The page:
Spirit Category



At the end of March, I became a PASS (Providing Academic and Self Esteem Support) volunteer for two students at Charles Town Middle School in Jefferson County, WV. This was an opportunity that I had talked about with a friend before retiring a year ago, but I wasn’t able to attend the training until after the first of this year.

After discussion with the school guidance counselor and gaining permission from each student’s guardian, I began meeting with them individually in the school building once a week for forty minutes beginning in April. I was fortunate to have taught each of these students while still employed at CTMS so the “icebreaking” had already been done for us.

As with any middle schooler, getting them to talk about school (or anything else for that matter) can be challenging. I just tried to be present and open to whatever arose in our conversations. Sometimes we played Scrabble, Yahtze, or the card game War, but their favorite seemed to be Uno.

I was told, and knew from my past experience as their teacher, that their private/home lives were difficult and challenging to say the least. But you would have never known that if you saw us giggling uncontrollably while playing Uno.

With the school year ending, last Tuesday was my last time within the program to meet with the seventh grader and my last time permanently with the eighth grader—the PASS program is not in place in the high school where this student will attend.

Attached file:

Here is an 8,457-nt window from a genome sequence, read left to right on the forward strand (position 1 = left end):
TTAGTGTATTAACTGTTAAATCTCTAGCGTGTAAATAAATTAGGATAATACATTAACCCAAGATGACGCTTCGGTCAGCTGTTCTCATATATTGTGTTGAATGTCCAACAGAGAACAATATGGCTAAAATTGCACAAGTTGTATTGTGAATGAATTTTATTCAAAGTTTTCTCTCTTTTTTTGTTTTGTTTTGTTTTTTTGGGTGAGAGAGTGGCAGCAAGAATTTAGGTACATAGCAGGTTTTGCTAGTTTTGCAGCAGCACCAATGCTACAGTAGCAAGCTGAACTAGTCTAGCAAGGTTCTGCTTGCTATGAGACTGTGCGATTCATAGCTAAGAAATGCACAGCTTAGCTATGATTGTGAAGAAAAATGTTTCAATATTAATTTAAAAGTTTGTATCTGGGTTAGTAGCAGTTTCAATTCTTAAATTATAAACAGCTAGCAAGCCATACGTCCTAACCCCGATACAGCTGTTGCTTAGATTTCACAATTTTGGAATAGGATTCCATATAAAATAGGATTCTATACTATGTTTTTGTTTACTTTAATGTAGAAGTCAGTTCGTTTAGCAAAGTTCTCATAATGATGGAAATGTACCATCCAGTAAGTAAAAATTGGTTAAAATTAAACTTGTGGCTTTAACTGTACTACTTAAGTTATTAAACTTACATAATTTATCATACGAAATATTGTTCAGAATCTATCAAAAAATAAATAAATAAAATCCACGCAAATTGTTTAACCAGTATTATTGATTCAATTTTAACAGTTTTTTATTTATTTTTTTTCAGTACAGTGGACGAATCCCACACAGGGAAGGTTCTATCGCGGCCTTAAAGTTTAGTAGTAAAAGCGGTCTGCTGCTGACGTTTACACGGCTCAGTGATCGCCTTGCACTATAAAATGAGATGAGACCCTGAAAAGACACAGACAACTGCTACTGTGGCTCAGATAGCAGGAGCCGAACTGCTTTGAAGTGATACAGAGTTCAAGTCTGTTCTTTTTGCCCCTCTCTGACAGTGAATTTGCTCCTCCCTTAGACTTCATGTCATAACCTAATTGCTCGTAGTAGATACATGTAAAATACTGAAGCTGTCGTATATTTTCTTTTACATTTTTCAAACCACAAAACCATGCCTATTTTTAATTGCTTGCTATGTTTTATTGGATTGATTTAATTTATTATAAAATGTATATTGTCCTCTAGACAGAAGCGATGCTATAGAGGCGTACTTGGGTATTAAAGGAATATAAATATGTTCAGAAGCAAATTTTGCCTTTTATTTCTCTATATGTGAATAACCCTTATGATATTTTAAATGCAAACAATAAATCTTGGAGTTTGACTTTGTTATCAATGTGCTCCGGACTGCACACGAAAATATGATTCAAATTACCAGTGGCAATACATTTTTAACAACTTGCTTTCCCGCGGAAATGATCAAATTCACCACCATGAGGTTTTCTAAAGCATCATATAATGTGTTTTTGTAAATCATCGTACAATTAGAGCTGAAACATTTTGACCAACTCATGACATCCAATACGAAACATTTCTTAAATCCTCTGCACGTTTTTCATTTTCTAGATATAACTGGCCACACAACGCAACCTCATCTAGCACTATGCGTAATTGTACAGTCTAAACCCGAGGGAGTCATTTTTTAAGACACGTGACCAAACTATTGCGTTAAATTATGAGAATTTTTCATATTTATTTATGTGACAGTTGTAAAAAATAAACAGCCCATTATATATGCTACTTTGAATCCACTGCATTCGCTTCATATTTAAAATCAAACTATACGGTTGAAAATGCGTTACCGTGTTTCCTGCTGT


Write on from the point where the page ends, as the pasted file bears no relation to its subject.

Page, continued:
As I walked to the parking lot feeling kind of blue, I thought “did I really make any kind of a difference in this student’s life?”

Between this student’s absences and my late start, we only met five or six times—a total of maybe four hours—240 minutes—14,400 seconds in a lifetime full of disappointment, discouragement, and disillusionment.

What difference could I have possibly made?

Little did I know that God would answer that question at church on Sunday . . .

“There are going to be times when we don’t know if we are making a difference.”

. . . said my pastor in his message. He was preaching on 1 Corinthians 15:51-58, particularly verse 58, “So, my dear brothers, stand firm and immovable, always doing the Lord’s work as vigorously as you can, knowing that united with the Lord your efforts are not in vain.”

A friend recommended the book It’s Not Supposed to be This Way by Lysa Terkeurst to me and the following quote seems to get at the heart of what Paul is saying to the Corinthians and what my Pastor was saying on Sunday. “Understand that no time showing up and bringing compassion to another human is ever a waste of time. Rather, it’s our chance to bring context, purpose, and meaning to all of life.”

That’s it, isn’t it? The meaning, the difference we make in another’s life, is in the here and now trusting God with the outcome. “For we live by trust, not by what we see,” 2 Corinthians 5:7 because what we “see is temporary and what is unseen is eternal” 2 Corinthians 4:18.

“I have done what was mine to do; now you go and do what is yours to do.”
St. Francis of Assisi

Trust, go, do!



Among my many nick names acquired over the years—Frinkerdinker, Fry-Dinger (my maiden name is Fridinger), Mario (I’ve been known to exceed the speed limit when driving), Smiles, Shuffles (from dragging my feet in basketball practice), Rebel, and recently Soul Sister—the most endearing and longest lasting is Nutty Hugger.